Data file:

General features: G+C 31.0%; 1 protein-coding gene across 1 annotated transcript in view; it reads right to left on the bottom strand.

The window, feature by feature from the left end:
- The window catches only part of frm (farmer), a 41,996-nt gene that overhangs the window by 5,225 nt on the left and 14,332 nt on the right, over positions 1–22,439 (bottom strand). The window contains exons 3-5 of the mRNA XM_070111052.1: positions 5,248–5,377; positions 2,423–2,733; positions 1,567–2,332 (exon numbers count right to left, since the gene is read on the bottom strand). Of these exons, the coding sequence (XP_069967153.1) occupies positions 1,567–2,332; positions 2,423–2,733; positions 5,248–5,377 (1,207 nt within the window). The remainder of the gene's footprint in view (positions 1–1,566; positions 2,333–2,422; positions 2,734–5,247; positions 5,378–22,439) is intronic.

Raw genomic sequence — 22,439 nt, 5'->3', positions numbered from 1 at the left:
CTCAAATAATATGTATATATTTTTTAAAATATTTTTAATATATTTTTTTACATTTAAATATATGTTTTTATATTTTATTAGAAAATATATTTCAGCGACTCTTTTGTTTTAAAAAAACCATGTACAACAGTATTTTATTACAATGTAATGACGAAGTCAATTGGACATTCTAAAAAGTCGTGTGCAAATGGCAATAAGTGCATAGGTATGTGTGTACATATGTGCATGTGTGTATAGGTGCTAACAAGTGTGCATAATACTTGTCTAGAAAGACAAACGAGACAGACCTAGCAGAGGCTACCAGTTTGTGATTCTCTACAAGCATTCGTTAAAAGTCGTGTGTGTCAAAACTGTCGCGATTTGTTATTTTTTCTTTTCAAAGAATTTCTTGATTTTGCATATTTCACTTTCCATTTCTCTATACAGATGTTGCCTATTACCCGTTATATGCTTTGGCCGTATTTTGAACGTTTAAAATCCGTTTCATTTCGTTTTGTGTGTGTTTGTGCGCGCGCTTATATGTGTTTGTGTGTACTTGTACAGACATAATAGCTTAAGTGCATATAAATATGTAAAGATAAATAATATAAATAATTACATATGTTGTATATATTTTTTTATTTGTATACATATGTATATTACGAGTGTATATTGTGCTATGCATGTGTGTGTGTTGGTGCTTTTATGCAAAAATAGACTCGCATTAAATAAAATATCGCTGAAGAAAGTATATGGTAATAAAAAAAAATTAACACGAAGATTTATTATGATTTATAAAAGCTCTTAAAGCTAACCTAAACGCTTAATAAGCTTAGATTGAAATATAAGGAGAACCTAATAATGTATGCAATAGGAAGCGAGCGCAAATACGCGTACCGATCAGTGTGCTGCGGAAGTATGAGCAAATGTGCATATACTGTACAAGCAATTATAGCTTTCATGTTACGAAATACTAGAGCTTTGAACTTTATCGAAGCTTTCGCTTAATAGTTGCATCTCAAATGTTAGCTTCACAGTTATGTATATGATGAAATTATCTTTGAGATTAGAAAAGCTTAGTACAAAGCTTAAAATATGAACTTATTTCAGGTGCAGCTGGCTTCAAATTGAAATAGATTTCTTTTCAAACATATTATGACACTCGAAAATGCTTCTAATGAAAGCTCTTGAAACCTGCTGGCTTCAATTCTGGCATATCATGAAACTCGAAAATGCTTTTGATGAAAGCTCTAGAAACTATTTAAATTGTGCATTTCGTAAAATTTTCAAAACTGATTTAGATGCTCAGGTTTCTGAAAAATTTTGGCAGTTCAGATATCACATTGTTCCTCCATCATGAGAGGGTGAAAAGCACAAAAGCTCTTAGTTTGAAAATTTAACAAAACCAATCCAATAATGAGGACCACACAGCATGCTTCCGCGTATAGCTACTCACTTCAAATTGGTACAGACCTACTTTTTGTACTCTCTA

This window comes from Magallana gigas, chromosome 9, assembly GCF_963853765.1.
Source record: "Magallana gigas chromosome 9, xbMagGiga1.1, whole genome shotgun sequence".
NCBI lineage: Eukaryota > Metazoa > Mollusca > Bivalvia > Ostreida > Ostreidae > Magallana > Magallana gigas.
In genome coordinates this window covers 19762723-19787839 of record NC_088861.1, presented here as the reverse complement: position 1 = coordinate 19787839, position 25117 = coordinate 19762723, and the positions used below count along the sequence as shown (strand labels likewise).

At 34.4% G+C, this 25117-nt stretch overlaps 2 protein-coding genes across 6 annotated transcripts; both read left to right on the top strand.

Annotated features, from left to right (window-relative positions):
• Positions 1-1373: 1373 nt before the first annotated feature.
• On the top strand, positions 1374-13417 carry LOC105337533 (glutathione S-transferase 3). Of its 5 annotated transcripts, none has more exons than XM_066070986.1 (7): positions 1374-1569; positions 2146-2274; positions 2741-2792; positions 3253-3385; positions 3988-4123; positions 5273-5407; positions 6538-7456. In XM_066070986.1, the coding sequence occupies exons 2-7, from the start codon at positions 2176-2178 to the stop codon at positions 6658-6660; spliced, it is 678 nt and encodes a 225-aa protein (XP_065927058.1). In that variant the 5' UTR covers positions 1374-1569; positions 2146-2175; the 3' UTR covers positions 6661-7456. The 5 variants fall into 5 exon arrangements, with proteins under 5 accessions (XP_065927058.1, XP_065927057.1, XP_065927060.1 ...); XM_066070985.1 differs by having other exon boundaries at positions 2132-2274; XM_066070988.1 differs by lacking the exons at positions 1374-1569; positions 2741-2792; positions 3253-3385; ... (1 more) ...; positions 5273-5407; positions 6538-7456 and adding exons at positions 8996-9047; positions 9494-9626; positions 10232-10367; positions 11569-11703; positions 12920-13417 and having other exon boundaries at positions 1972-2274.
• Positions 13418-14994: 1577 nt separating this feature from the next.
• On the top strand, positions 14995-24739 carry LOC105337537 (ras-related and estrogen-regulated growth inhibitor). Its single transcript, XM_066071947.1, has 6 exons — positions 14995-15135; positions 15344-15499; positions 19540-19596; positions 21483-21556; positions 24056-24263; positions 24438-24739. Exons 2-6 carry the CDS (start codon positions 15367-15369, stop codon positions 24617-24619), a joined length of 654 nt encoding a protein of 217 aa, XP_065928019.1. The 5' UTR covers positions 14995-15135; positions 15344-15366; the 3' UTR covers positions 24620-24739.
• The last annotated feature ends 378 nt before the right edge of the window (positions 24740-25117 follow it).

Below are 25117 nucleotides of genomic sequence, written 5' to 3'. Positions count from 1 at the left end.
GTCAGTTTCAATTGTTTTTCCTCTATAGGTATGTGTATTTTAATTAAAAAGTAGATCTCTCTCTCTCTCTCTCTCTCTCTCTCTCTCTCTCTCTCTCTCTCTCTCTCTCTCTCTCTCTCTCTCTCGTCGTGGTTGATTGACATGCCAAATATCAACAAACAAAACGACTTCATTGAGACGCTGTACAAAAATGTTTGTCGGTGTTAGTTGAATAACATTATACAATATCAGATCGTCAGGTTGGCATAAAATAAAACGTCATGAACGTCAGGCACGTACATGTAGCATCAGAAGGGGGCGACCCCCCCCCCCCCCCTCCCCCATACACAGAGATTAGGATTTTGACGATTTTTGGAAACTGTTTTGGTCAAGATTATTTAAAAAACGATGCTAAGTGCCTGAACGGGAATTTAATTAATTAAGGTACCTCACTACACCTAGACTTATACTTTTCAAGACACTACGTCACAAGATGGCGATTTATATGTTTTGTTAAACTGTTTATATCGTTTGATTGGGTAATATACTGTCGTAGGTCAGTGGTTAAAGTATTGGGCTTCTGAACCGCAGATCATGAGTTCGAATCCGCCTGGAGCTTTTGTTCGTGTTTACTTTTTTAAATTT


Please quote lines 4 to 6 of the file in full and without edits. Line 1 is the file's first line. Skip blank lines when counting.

Raw genomic sequence — 22,439 nt, 5'->3', positions numbered from 1 at the left:
CTCAAATAATATGTATATATTTTTTAAAATATTTTTAATATATTTTTTTACATTTAAATATATGTTTTTATATTTTATTAGAAAATATATTTCAGCGACTCTTTTGTTTTAAAAAAACCATGTACAACAGTATTTTATTACAATGTAATGACGAAGTCAATTGGACATTCTAAAAAGTCGTGTGCAAATGGCAATAAGTGCATAGGTATGTGTGTACATATGTGCATGTGTGTATAGGTGCTAACAAGTGTGCATAATACTTGTCTAGAAAGACAAACGAGACAGACCTAGCAGAGGCTACCAGTTTGTGATTCTCTACAAGCATTCGTTAAAAGTCGTGTGTGTCAAAACTGTCGCGATTTGTTATTTTTTCTTTTCAAAGAATTTCTTGATTTTGCATATTTCACTTTCCATTTCTCTATACAGATGTTGCCTATTACCCGTTATATGCTTTGGCCGTATTTTGAACGTTTAAAATCCGTTTCATTTCGTTTTGTGTGTGTTTGTGCGCGCGCTTATATGTGTTTGTGTGTACTTGTACAGACATAATAGCTTAAGTGCATATAAATATGTAAAGATAAATAATATAAATAATTACATATGTTGTATATATTTTTTTATTTGTATACATATGTATATTACGAGTGTATATTGTGCTATGCATGTGTGTGTGTTGGTGCTTTTATGCAAAAATAGACTCGCATTAAATAAAATATCGCTGAAGAAAGTATATGGTAATAAAAAAAAATTAACACGAAGATTTATTATGATTTATAAAAGCTCTTAAAGCTAACCTAAACGCTTAATAAGCTTAGATTGAAATATAAGGAGAACCTAATAATGTATGCAATAGGAAGCGAGCGCAAATACGCGTACCGATCAGTGTGCTGCGGAAGTATGAGCAAATGTGCATATACTGTACAAGCAATTATAGCTTTCATGTTACGAAATACTAGAGCTTTGAACTTTATCGAAGCTTTCGCTTAATAGTTGCATCTCAAATGTTAGCTTCACAGTTATGTATATGATGAAATTATCTTTGAGATTAGAAAAGCTTAGTACAAAGCTTAAAATATGAACTTATTTCAGGTGCAGCTGGCTTCAAATTGAAATAGATTTCTTTTCAAACATATTATGACACTCGAAAATGCTTCTAATGAAAGCTCTTGAAACCTGCTGGCTTCAATTCTGGCATATCATGAAACTCGAAAATGCTTTTGATGAAAGCTCTAGAAACTATTTAAATTGTGCATTTCGTAAAATTTTCAAAACTGATTTAGATGCTCAGGTTTCTGAAAAATTTTGGCAGTTCAGATATCACATTGTTCCTCCATCATGAGAGGGTGAAAAGCACAAAAGCTCTTAGTTTGAAAATTTAACAAAACCAATCCAATAATGAGGACCACACAGCATGCTTCCGCGTATAGCTACTCACTTCAAATTGGTACAGACCTACTTTTTGTACTCTCTA

This window comes from Magallana gigas, chromosome 9, assembly GCF_963853765.1.